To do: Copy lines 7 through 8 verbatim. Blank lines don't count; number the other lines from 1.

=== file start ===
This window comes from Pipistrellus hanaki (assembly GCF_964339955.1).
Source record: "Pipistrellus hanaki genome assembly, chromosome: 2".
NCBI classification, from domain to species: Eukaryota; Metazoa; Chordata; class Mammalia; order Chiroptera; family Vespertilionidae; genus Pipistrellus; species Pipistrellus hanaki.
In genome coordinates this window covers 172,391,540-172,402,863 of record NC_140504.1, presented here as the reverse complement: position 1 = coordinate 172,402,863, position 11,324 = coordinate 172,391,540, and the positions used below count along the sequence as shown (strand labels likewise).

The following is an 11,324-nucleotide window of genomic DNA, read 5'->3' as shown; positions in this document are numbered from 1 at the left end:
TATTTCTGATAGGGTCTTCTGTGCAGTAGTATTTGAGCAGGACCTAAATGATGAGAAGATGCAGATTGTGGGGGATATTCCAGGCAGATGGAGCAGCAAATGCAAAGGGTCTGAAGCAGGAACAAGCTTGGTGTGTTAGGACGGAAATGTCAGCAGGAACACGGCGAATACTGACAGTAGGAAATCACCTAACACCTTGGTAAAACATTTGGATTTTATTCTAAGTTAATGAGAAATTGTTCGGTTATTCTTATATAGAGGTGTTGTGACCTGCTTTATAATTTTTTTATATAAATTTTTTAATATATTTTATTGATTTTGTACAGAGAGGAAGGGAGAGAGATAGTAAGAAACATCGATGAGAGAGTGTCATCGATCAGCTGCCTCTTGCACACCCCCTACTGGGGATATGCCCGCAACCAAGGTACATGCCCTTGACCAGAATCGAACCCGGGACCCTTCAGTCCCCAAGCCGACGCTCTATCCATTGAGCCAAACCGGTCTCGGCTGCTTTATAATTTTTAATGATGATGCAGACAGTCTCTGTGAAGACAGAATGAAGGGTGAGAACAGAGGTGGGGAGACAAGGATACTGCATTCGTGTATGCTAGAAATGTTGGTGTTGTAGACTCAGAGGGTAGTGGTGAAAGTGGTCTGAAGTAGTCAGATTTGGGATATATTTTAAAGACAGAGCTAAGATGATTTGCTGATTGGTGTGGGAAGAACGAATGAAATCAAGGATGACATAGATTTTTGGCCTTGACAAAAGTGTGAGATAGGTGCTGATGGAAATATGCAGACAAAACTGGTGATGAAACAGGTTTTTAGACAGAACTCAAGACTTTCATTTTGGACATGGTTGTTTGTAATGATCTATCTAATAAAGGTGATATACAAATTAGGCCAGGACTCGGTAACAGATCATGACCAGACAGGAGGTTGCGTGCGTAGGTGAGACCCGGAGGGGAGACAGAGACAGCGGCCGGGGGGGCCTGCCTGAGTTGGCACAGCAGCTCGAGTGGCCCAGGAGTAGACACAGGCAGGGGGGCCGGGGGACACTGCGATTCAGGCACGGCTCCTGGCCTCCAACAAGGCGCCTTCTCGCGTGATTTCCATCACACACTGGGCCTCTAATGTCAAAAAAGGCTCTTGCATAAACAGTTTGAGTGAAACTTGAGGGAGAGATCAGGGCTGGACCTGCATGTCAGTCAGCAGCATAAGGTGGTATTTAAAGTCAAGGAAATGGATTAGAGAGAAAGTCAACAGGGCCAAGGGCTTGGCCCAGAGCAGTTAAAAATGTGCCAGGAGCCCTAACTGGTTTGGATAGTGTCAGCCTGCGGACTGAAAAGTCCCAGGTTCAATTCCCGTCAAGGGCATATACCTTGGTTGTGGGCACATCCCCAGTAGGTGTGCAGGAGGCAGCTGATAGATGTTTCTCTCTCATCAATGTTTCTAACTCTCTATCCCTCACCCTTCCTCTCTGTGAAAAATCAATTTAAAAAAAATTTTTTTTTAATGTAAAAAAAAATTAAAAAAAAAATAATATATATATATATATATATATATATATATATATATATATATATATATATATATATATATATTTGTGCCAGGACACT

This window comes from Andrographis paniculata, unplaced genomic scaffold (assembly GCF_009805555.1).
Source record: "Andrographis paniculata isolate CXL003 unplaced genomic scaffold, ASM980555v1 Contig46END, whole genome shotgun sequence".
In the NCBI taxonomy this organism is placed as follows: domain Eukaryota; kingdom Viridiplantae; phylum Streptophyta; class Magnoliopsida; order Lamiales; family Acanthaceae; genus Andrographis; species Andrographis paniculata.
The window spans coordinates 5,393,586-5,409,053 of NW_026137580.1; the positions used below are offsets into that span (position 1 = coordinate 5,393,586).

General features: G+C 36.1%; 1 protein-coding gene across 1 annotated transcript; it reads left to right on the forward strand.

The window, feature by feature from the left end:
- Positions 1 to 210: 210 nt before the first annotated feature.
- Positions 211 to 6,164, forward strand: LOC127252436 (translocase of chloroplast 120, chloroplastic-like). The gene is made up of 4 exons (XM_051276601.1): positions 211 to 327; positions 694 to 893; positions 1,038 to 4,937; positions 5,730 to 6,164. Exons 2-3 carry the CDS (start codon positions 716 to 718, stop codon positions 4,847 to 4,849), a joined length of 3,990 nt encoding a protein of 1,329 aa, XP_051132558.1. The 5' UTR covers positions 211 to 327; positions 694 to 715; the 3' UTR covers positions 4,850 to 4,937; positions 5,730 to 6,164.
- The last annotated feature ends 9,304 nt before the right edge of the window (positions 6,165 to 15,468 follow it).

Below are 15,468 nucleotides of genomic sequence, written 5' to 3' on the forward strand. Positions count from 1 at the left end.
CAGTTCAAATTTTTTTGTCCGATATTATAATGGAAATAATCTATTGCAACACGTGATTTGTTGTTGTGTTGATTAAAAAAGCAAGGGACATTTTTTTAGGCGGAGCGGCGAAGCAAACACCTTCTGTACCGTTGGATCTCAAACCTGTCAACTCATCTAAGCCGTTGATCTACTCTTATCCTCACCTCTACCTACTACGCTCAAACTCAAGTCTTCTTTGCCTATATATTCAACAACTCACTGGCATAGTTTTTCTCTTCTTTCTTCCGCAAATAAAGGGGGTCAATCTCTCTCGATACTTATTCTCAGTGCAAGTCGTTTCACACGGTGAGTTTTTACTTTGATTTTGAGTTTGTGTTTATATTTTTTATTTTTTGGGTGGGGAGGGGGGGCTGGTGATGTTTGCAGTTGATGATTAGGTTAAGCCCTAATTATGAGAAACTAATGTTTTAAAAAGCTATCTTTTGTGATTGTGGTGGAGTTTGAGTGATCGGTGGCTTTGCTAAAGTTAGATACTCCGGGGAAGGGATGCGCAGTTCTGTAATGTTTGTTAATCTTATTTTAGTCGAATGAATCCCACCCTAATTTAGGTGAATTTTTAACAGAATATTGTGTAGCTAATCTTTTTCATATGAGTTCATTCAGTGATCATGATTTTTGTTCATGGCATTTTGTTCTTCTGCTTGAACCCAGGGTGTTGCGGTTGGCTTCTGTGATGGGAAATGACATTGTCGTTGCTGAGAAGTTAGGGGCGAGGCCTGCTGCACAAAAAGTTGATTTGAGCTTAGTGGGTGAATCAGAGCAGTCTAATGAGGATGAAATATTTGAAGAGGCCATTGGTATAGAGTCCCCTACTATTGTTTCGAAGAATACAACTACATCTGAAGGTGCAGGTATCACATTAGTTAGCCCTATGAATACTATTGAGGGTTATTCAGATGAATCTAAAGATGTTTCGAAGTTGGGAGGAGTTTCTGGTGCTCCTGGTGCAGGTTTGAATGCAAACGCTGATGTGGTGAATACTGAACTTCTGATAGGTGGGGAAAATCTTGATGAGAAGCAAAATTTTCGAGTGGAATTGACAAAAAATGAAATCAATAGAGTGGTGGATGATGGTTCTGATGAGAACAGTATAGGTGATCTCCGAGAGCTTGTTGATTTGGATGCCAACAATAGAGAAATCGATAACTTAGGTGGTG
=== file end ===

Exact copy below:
This window comes from Andrographis paniculata, unplaced genomic scaffold (assembly GCF_009805555.1).
Source record: "Andrographis paniculata isolate CXL003 unplaced genomic scaffold, ASM980555v1 Contig46END, whole genome shotgun sequence".